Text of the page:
“The years of brutal oppression and fear are coming to an end. Our forces are friends and liberators of the Iraqi people. The spirit of friendship and goodwill will prevail”, this is the message that Tony Blair delivers to the Iraqi people following the country’s illegal invasion in 2003. The outcome was rather different: more than one million deaths, widespread sectarianism and violence. Up until this day, Iraq is a very dangerous place to be, and few would dispute that life was much better under Saddam Hussein.
It is also clear that Tony Blair was lying through his teeth, and manipulating the country’s public opinion with the support of his chum Rupert Murdoch (nicknamed “the Sun King”). This extremely insightful documentary produced and mostly narrated by former Labour MP George Galloway reveals that Tony Blair is the brainchild of Margaret Thatcher. When he entered No 10 in 1997, people expected a new type of politics, but instead they saw the same sleaze, cynicism, belligerence and lack of ethics as with the Tories. No wonder Maggie once described Tony Blair and New Labour as her “biggest legacy”, the film reveals.
After destroying Iraq, Tony Blair became Peace Envoy in the Middle East, which Galloway described as “the most absurd appointment in History since Caligula anointed a horse in Senate”. He is supported by interviews with American philosopher Noam Chomsky, filmmaker Stephen Fry, Tory MP David Davis and Tony Blair’s own sister-in-law Lauren Booth, none of whom very sympathetic views of the former PM. There seems to be a general consensus that Tony Blair is utterly dishonest and greedy.
The film also reveals that Tony Blair has unabashedly used his political influence mostly for profiting. He trades his lobbying and spin abilities with the most reprehensible (and often far more oppressive than Saddam Hussein) regimes in the world, including Kazakhstan, Saudi Arabia, Lybia and Egypt, in exchange for money. He is “very popular in the court of headchoppers”, and never ashamed of siding with torturers and dictators.
He has used creative investment routes in order to conceal his real wealth, and it is virtually impossible to say how much he is worth. What the film does ascertain with vehemence is that Tony Blair has become one of the most despicable politicians in the world, and that he will never be able to walk down the streets of his country without security. Many – including Galloway and Booth – intend on performing his citizen arrest as soon as they have the opportunity. He is now “a pariah in his own land”.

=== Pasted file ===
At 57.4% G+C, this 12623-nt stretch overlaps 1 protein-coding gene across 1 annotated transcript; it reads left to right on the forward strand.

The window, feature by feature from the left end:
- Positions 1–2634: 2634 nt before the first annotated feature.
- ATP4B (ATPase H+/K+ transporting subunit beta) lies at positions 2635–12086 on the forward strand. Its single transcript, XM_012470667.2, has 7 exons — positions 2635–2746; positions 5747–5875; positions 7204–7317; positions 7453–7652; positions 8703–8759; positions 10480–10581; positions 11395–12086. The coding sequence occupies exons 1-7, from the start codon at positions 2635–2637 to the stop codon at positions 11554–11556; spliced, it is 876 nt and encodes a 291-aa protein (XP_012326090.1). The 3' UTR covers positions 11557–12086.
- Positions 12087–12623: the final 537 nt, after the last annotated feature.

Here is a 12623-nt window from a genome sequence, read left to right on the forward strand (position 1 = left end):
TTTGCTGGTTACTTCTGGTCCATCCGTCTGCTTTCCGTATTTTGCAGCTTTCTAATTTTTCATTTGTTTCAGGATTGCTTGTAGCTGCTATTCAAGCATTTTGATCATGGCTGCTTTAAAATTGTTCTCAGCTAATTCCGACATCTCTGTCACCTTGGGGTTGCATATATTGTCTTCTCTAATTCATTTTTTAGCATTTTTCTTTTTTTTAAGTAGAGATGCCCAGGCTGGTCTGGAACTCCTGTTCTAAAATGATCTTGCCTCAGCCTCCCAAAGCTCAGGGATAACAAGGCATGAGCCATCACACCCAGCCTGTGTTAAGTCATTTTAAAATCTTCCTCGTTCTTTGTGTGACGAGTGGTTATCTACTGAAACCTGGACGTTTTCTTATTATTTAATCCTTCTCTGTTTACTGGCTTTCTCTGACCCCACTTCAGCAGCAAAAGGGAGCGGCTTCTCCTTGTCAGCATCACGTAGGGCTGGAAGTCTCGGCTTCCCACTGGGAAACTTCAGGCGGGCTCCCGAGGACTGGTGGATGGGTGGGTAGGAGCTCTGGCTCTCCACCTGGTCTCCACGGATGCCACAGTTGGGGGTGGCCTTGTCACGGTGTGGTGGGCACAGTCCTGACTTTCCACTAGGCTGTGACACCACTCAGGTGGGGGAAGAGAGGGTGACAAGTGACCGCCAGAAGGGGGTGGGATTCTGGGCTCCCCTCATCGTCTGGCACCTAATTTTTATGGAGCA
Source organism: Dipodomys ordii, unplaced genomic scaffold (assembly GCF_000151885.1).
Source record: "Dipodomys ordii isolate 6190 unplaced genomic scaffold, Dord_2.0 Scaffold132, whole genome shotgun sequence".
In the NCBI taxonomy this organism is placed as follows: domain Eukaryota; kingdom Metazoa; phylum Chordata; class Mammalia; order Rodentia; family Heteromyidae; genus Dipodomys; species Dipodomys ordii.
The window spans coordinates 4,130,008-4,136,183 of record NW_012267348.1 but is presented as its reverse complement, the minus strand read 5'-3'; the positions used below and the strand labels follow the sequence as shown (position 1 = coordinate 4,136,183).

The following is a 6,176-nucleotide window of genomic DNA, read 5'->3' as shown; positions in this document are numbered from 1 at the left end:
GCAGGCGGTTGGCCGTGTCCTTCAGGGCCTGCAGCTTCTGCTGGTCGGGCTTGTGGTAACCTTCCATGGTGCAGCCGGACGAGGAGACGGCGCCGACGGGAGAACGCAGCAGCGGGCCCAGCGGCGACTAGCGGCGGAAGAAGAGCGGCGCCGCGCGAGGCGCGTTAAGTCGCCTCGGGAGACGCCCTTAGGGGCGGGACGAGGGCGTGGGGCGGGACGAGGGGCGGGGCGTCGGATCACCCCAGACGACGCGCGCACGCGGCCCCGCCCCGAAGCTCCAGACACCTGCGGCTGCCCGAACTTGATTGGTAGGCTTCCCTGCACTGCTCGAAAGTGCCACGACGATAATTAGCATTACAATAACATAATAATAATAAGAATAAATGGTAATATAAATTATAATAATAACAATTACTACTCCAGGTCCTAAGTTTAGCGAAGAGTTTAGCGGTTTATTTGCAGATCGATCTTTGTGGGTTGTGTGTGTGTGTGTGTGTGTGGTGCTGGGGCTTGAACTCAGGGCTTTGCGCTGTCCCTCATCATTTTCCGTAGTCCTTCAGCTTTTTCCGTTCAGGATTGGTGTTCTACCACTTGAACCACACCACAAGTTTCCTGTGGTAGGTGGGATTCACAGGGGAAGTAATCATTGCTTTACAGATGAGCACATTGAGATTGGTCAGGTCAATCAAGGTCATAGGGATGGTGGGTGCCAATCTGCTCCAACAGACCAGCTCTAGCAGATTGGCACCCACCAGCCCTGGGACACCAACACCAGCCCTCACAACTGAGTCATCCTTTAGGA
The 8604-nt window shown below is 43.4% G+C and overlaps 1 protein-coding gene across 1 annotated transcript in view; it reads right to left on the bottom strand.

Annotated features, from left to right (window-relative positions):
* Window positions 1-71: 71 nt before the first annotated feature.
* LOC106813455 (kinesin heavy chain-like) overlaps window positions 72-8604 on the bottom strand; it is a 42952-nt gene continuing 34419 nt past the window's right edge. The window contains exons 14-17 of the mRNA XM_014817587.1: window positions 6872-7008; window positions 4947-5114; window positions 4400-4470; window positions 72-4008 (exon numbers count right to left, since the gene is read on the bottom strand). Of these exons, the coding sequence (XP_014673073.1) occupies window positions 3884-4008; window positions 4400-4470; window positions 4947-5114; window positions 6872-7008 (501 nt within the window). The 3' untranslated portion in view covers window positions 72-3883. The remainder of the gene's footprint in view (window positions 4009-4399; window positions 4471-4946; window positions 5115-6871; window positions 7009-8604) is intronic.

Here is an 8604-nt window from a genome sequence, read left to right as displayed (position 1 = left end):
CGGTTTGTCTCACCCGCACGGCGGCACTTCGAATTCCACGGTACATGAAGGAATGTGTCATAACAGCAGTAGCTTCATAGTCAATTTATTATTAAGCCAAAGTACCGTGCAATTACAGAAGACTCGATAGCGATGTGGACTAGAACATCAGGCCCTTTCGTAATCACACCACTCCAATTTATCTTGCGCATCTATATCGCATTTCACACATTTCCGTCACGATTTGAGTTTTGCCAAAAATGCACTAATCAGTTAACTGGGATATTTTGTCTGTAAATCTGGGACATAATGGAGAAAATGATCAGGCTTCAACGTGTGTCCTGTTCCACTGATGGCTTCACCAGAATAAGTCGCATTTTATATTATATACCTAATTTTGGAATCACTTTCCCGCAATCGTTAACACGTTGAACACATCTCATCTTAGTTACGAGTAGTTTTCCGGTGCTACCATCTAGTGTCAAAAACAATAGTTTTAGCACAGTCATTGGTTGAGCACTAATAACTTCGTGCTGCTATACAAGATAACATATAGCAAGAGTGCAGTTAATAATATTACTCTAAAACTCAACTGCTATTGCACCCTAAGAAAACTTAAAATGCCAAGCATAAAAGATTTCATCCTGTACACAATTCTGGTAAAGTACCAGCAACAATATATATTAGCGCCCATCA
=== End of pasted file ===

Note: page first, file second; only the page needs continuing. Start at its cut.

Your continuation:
The Killing$ of Tony Blair reveals how a single politician destroyed Iraq, destabilised the Middle East and imploded the foundations of his own Labour Party at home. At times the film has traces of Michael Moore, with colourful charts and maps and some banter. At one point, Galloway knocks at Tony Blair’s door to no avail, similarly to what the American documentarist does to the subjects of his films. Overall, however, the British film has a much more serious tone. Perhaps that’s because Galloway is an insider (he was an MP until last year) and the film was crowdfunded by 5,000 pundits in the UK, perhaps ensuring that it remains less jaunty and whimsical.
It is unfair to describe The Killing$ of Tony Blair as one-sided and sanctimonious, as some of the British media have. In reality, the film is a very urgent statement against the media bias and political spin that drive most successful politicians in this country, New Labour and Tory. Most of the left-wing media in this country are sympathetic to Blairites, and only grudgingly recognise that Tony Blair should be held accountable for his crimes. Galloway’s honest and candid views on this unpunished and unrepentant war criminal are a much needed breath of fresh air.
DMovies hazards a guess that making and showing this film has been an uphill struggle – just like holding Tony Blair accountable for his crimes. We therefore urge everyone to watch this movie.
The Killing$ of Tony Blair is out in cinemas across the UK this Friday. You can watch the film trailer below: